Pro- and anti-government factions clashed for a second day in the northern Lebanese city of Tripoli on Wednesday, a day after violence nationwide claimed three lives and injured more than 170 people.
Tripoli, the country’s second largest city, saw some of the heaviest fighting on Tuesday, when a general strike called by the Hezbollah-led opposition sparked clashes with government supporters in Beirut and other parts of Lebanon.
The violence gave a frightening glance into the turmoil that could result from the long power struggle between pro-Iranian Hezbollah and the U.S.-backed govenrment of Prime Minister Fuad Saniora. In many places, including Tripoli, the clashes took on a sectarian tone, a deep concern in this fragile nation of multiple communities.
The fighting broke out Wednesday in Tripoli during the funeral of one of two men killed Tuesday, witnesses said.
As about 2,000 pro-government mourners headed for the cemetery in the Tabbaneh Sunni Muslim neighborhood, a gunbattle broke out between some of those in the crowd carrying automatic rifles and gunmen on an overlooking hill, according to witnesses and security officials, who spoke on condition of anonymity because of the sensitivity of the matter. The gunmen on the hill were from the rival neighborhood of Jabal Mohsen — a stronghold of the pro-opposition Alawites, a Shiite Muslim offshoot sect.
Shops quickly shuttered and people fled indoors; the shooting died down half an hour later. Two people were shot in the legs, police said.
Late Tuesday, Hezbollah called an end to the general strike that sparked the day’s clashes but warned that more protests could follow. Across the country Wednesday, a tense calm prevailed as cleaners swept smoldering car tires and bulldozers removed debris and other obstacles from major highways, put up by opposition protesters during the strike.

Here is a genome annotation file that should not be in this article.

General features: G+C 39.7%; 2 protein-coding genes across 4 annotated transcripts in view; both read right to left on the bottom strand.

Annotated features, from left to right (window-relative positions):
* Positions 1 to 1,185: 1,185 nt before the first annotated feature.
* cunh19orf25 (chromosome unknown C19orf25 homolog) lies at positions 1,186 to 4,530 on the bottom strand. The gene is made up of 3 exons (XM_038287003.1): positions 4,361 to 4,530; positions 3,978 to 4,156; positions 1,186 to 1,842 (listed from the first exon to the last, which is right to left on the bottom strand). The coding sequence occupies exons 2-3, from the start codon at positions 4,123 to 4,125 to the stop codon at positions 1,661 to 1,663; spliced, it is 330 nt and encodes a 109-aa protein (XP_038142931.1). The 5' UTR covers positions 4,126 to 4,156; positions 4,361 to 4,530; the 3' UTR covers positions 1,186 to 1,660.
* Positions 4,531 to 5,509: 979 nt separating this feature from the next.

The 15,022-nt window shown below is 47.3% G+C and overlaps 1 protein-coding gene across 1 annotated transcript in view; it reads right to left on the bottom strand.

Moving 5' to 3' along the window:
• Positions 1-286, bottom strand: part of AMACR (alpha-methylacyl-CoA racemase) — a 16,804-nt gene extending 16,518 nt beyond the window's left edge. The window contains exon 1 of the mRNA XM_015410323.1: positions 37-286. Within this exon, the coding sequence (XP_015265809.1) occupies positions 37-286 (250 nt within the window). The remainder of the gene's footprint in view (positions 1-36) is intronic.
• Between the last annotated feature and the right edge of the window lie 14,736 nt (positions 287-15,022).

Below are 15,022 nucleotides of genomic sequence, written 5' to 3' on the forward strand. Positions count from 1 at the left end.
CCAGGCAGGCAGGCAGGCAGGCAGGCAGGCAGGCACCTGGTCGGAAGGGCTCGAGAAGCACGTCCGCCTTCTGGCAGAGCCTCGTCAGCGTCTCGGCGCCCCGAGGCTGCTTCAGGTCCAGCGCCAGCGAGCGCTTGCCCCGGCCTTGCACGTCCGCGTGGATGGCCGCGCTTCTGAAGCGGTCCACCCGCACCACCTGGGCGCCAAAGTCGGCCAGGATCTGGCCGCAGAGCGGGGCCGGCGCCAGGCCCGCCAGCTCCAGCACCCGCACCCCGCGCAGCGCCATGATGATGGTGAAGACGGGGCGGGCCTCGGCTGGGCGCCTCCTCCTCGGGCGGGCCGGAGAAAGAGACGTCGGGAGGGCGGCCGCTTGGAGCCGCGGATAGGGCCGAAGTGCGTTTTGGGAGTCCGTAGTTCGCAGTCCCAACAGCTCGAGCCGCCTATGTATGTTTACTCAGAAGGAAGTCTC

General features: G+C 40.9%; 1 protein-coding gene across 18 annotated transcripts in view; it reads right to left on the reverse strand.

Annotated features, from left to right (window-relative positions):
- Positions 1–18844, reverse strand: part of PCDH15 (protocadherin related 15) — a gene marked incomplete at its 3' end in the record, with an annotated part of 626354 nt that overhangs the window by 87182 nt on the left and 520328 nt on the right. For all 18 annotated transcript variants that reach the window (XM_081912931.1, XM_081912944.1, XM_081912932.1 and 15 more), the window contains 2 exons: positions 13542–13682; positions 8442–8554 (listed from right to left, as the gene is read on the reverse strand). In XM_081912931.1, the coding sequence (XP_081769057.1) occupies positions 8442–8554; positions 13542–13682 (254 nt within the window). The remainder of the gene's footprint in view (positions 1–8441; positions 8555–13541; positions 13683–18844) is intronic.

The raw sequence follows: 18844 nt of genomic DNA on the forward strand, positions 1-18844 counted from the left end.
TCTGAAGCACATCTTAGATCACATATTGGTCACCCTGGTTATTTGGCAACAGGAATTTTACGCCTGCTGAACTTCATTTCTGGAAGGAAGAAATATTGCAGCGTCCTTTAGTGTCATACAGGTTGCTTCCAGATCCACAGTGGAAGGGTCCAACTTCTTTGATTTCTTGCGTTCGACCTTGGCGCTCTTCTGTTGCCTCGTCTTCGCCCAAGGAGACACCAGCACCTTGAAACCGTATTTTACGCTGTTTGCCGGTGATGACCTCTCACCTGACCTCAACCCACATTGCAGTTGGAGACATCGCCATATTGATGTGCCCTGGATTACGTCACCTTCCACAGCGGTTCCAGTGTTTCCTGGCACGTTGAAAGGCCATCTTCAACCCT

Saniora flew to France to attend an international donors’ conference aimed at raising billions of dollars in aid for rebuilding the devastation caused by last summer’s Israel-Hezbollah war.
Tuesday’s violence was the worst escalation of the long standoff between the government and Hezbollah and its allies. The opposition is demanding the removal of Saniora’s administration and the formation of a new Cabinet that would give Hezbollah and its allies more power.
The opposition has been holding a permanent sit-in outside Saniora’s office to pressure him to step down, but the premier has refused.
The country’s Sunni Muslims largely support Saniora, while Shiites back Hezbollah. Christians are divided, with most behind the government but a significant sector joining the opposition.